Childrens flat feet
Young children have flat feet. In fact development of the foot arch takes in some cases ten years to develop. I often get concerned parents who have looked at their children’s gait and foot posture and have wondered if their children’s feet are normal. In most cases they are. However there are some feet that don’t develop an arch and although this may not cause problems later in life, it can be difficult to know.
Who to treat?
There are some clues however for parents: if your child avoids running or other high intensity activities. If they prefer to be sedentary, or complain about growing pains this can be a sign that they would benefit from arch supports. The ‘growing pains’ may be difficult to discern for your children. They may say they have pain in their feet or legs, but when you ask where exactly the pain is, they can’t tell you. They may want to be carried a lot and feel tired or have achy feet. In other words your child may not be complaining of pain directly. Sometimes they can’t tell you where the pain is. And sometimes it is more specific. In one study adolescents with flat feet were twice as likely to suffer with knee and lower back pain.
Sometimes you or your partner may have foot, ankle or knee problems due to flat feet. This can be a sign that your children may grow to have the same problem. You may notice that your child’s feet turn out, or turn in when they walk. They may be unstable when they walk or you might notice that their feet ‘don’t seem quite right’ or may not be able to keep up with their peers. It’s in these cases it could be worth seeing a podiatrist for the right opinion or treatment.
Orthotics may help with your child’s foot and ankle posture. Improving this can help with your child’s overall posture. Orthotics fit into the shoe and change the way pressure is distributed through the foot. Orthotics also change the forces that work through the foot and improve gait and posture. This means that orthotics have an effect on the entire lower limb including the knee, pelvis and lower back.
There are two types: over the counter and custom devices. The ‘over the counter’ devices are ready made and will last a year or so. They can be a good alternative for certain foot types. Wearing these does depend on the severity of flat foot. Custom orthotics on the other hand are custom made to the foot. A cast of the foot is taken with plaster of paris. This cast is sent to the orthotics laboratory with a definitive prescription for that particular foot. As well as providing a better fit, the prescription is tailored for optimal functioning for that particular pair of feet.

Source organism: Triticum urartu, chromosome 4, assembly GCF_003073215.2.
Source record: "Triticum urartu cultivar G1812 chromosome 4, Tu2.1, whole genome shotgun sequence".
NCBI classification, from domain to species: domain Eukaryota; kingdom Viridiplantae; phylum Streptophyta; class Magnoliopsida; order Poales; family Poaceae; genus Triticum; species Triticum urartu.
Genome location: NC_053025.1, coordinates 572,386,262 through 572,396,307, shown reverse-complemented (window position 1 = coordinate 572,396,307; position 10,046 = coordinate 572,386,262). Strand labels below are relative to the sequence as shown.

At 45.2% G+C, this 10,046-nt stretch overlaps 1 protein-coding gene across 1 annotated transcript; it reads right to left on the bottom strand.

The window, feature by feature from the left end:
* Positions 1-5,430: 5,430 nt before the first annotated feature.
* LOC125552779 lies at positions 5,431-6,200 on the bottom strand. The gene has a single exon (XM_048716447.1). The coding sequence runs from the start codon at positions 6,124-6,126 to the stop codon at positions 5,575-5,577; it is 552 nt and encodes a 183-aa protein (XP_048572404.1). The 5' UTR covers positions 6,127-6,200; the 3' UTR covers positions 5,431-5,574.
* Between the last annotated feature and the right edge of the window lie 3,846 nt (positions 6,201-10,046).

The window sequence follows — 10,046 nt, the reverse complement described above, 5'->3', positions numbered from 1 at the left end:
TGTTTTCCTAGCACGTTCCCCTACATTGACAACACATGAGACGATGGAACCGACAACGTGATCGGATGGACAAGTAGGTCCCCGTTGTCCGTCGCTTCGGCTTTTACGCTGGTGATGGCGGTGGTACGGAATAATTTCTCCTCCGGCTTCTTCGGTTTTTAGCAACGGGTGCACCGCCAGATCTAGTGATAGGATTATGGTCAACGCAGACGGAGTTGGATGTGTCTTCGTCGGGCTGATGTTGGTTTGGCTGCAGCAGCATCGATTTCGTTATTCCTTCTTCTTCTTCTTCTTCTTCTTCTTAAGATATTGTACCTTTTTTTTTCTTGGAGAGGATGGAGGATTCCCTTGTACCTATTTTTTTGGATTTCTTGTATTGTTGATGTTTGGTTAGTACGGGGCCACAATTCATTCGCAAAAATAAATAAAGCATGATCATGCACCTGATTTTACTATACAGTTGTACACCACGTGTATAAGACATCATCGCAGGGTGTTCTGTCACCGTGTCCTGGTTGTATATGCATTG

Good Foot Wear
When wearing orthotics, good foot wear will improve your child’s foot and ankle stability. Important points to bear in mind are
- A deep and supportive heel counter: this will support the heel and provide a safe guide for heel contact when walking.
- A supportive sole, not easily bendable and ‘twistable’. The bending should occur below the big toe joint.
- A strap or lace across the mid foot to help hold the shoe onto the foot. A lace will also, being adjustable, customize the shoe to the foot.
- A wide enough toe box. Little feet need lots of space to grow into. Little toes are malleable and can easily become deformed over time in the wrong shoes.
Please come in for a Podiatry assessment for your child. We will be happy to answer any questions you may have about your child’s feet and posture.
Yagerman SE, Cross MB, Positano R, Doyle SM. Evaluation and treatment of symptomatic pes planus.Curr Opin Pediatr. 2011;23(1):60–7.
Fabry G. Clinical practice. Static, axial, and rotational deformities of the lower extremities in children. Eur J Pediatr. 2010;169(5):529–34
Yagerman SE, Cross MB, Positano R, Doyle SM. Evaluation and treatment of symptomatic pes planus.Curr Opin Pediatr. 2011;23(1):60–7
Harris EJ, Vanore JV, Thomas JL, et al. Diagnosis and treatment of pediatric flatfoot. J Foot Ankle Surg.2004;43(6):341–73